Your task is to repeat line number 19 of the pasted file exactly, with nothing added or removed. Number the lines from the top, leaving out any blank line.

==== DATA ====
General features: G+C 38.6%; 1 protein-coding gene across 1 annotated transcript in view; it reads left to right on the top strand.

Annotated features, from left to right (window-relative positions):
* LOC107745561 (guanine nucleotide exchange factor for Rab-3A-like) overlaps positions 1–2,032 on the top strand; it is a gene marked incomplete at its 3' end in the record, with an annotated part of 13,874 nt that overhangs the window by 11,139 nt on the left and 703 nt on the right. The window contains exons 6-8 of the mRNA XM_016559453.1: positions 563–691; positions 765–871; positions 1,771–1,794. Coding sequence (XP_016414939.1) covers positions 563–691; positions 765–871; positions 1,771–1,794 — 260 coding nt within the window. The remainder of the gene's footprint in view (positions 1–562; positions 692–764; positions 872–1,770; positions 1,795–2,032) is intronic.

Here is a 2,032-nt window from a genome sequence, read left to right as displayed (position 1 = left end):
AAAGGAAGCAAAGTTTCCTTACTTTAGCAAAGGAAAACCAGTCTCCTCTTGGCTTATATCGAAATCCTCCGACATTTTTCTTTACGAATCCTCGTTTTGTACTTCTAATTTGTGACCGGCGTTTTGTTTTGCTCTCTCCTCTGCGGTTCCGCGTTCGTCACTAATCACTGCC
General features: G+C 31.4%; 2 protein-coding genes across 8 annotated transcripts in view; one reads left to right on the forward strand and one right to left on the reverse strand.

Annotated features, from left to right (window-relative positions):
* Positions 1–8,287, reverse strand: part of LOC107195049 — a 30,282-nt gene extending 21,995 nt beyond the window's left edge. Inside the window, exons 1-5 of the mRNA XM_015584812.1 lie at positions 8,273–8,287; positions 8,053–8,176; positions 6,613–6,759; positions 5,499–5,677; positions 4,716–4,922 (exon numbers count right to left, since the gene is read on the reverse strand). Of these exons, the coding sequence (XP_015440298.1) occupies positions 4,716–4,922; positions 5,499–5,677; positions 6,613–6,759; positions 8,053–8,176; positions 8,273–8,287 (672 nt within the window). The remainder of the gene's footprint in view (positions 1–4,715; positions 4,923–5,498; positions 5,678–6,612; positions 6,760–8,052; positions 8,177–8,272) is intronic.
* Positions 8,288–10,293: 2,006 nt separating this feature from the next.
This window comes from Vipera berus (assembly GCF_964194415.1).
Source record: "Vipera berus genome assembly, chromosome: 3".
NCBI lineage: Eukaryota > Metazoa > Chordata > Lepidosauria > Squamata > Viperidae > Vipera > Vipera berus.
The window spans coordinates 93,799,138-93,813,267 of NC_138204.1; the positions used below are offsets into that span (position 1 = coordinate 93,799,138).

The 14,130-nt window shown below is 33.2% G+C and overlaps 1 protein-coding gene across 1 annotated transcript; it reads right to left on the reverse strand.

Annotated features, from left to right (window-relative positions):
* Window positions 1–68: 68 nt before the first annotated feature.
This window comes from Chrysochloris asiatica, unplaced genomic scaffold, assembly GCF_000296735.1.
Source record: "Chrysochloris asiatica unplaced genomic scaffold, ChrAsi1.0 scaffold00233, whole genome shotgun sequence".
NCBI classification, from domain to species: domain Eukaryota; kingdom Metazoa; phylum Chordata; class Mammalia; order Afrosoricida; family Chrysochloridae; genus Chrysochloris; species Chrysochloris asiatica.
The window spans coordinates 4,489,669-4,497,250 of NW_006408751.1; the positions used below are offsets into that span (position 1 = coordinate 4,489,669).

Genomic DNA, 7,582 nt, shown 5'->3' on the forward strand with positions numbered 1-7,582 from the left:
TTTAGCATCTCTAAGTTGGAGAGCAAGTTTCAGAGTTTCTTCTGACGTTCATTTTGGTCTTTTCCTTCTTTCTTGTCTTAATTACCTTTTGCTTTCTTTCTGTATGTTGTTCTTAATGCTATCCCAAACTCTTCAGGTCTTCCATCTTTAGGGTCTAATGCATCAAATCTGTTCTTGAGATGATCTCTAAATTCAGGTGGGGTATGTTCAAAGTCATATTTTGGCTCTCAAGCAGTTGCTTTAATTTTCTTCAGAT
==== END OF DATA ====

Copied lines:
NCBI classification, from domain to species: domain Eukaryota; kingdom Metazoa; phylum Chordata; class Mammalia; order Afrosoricida; family Chrysochloridae; genus Chrysochloris; species Chrysochloris asiatica.